MANKATO — Many of the Mankato-area Roman Catholic churches have yet to decide on whether to follow church leaders to resume in-person services at 33% capacity beginning May 26, but at least two have announced plans to do so.
On Wednesday, May 20, bishops of the Roman Catholic Diocese of New Ulm and Winona-Rochester, along with the four other dioceses in Minnesota, expressed frustration at Gov. Walz’s decision to allow businesses to reopen while requiring churches limit services to 10 people or less.
“With the guidelines that the governor has laid out, churches are not being treated equally at all,” said Rev. Dennis Labat, pastor at the Church of St. Peter.
In a letter to church leaders, the six Catholic dioceses across Minnesota gave permission to affiliated church leaders to defy Walz’s order and let each church decide for themselves whether to resume services next week at 1/3 capacity. The Minnesota North and South Districts of the Lutheran Missouri Synod also wrote a letter with similar guidelines.
Rev. Adam Matheny, of Our Savior Lutheran Church in Mankato, referred questions to the Missouri Synod’s Southern District Office.
“We don’t have one (a plan) in place as far as next week just yet,” Matheny said.
But Labat said they will hold their first public Mass in two months next Wednesday, May 27, following social distancing guidelines.
“In the protocol we got from the bishops, we need to tape or mark off every two out of three pews,” Labat said. “So only every third pew is open to have people sitting in it. When you do social distancing in those pews, it’s well under 33% and probably more like 20% capacity.”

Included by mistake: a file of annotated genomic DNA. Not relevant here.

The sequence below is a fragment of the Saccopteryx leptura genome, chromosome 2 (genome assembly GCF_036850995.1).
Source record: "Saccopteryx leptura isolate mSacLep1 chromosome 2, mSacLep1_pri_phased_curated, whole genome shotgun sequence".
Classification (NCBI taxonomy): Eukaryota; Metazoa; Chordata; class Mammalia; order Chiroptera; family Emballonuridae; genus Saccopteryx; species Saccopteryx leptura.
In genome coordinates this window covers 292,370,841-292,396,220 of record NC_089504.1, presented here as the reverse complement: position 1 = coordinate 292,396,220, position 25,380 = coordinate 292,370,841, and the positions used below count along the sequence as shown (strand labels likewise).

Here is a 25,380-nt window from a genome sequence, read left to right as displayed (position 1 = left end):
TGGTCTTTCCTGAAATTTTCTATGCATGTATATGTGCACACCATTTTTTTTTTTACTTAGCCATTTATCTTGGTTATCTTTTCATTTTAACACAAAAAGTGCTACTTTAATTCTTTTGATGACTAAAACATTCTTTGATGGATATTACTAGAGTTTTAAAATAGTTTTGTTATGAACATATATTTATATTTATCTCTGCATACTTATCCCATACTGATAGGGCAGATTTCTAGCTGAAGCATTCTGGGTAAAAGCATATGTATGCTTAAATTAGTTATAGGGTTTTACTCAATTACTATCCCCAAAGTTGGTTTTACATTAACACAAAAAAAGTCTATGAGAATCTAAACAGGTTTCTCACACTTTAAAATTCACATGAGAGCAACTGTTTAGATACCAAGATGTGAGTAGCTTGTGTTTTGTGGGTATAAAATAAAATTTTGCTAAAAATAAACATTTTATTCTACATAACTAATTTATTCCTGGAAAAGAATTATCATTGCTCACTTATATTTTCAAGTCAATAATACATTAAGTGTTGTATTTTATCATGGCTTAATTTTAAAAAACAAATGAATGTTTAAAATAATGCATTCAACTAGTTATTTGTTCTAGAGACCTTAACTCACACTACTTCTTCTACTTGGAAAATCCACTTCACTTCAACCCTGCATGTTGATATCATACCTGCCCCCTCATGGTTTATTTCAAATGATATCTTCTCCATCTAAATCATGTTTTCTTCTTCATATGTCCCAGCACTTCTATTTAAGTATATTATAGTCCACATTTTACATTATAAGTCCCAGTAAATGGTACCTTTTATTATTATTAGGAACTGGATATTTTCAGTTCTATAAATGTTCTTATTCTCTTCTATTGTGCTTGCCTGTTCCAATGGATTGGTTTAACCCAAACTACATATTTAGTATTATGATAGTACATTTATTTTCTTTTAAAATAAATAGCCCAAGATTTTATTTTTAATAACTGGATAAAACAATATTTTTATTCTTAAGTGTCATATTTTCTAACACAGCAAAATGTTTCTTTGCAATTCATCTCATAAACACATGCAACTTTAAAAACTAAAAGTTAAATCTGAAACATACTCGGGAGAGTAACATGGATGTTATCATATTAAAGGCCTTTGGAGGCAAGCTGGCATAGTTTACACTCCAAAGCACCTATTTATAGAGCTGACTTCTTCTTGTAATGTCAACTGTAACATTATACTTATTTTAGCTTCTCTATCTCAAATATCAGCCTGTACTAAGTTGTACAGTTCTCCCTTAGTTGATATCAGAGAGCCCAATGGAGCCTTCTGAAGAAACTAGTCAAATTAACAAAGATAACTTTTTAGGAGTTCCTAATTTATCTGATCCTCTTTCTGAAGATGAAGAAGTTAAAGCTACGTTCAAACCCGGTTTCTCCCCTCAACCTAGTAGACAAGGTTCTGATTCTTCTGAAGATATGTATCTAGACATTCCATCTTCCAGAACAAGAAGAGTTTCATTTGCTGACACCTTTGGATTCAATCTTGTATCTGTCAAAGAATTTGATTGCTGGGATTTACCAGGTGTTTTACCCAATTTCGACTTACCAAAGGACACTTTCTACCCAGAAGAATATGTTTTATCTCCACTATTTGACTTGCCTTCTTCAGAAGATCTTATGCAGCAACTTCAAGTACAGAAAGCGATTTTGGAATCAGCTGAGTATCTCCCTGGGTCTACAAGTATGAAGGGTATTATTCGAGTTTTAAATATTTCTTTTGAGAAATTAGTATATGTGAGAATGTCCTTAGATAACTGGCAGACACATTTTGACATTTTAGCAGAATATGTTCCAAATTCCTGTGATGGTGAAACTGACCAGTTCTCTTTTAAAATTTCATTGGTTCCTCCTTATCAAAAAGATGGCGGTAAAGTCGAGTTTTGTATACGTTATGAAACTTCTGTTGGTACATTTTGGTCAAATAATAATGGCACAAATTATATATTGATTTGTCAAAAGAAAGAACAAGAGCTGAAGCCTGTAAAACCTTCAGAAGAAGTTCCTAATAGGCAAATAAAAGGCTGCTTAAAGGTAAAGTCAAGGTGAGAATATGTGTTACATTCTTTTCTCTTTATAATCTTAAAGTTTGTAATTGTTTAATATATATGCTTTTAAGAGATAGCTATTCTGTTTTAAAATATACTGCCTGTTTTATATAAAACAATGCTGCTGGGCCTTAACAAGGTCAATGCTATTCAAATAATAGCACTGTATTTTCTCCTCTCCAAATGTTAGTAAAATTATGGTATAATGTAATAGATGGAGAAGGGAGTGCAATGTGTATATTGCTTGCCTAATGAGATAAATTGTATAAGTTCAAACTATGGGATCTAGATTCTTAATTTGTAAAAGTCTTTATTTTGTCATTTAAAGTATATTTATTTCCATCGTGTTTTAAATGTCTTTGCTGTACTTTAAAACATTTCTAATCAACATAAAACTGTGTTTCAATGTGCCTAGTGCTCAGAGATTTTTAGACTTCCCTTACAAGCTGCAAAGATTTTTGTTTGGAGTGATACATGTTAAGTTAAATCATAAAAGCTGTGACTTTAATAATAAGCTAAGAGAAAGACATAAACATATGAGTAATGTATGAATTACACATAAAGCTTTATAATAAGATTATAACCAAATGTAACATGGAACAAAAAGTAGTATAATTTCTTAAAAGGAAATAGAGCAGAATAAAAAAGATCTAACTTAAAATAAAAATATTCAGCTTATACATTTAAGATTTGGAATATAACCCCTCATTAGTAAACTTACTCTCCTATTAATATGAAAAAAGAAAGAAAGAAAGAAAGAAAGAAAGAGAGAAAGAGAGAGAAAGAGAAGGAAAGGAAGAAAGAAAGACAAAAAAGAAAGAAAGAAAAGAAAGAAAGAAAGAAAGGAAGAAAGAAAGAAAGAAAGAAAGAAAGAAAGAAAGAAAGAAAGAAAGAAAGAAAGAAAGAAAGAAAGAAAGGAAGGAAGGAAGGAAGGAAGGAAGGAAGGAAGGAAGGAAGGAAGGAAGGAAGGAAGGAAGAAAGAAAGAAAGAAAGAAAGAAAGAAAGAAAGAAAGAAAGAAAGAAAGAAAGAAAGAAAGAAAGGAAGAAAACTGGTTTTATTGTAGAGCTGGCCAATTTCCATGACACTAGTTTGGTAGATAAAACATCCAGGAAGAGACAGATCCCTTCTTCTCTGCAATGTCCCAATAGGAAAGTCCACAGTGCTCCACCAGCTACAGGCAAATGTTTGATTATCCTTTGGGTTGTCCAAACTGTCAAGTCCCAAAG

Rev. Andrew Vogel at St. Thomas More Catholic Newman Center at Minnesota State University said he is also moving forward with their first public Mass on May 27. Because he serves a student population, church attendance drops significantly during the summer. He said the chapel has a capacity of 250, but during summer months the congregation drops to about 50-60 people.
“We’re going to proceed as we normally would, just because we won’t exceed that 1/3 here,” Vogel said.
Vogel also oversees three smaller parishes in Vernon Center, Mapleton and Good Thunder, which began offering Mass to less than 10 people last week through an online signup. Those small services will continue until early June, so he has time to follow church protocol for social distancing and sanitizing guidelines.
“In speaking with my pastoral council, we have decided to wait until Sunday, June 7, so we can get all of those things in place,” Vogel said.
Father John Kunz at St. John the Baptist said they will be holding off on returning to services next week to allow more time to prepare for when they do. But he said he will continue to hold baptisms, funerals and weddings in the meantime with 10 people or less in attendance.
“When the announcement was made, it was just too quick for us to do it well, so we are not opening next week,” Kunz said.
“We had a conversation with our bishop today and they had been in touch with the governor, so we’re still waiting. There’s supposed to be some more information coming out soon I hope.”
In the letter, the bishops who oversee the six dioceses in Minnesota said Gov. Walz’s requirement that churches limit capacity to 10 people is “an order that sweeps so broadly that it prohibits, for example, the gathering of 11 people in a Cathedral with a seating capacity of several thousand.”
Labat said the church is committed to both the spiritual, mental and physical well-being of its congregants.
“Obviously, we are very much concerned about people’s safety and health, especially for those who are more vulnerable,” he said. “I am one of them.”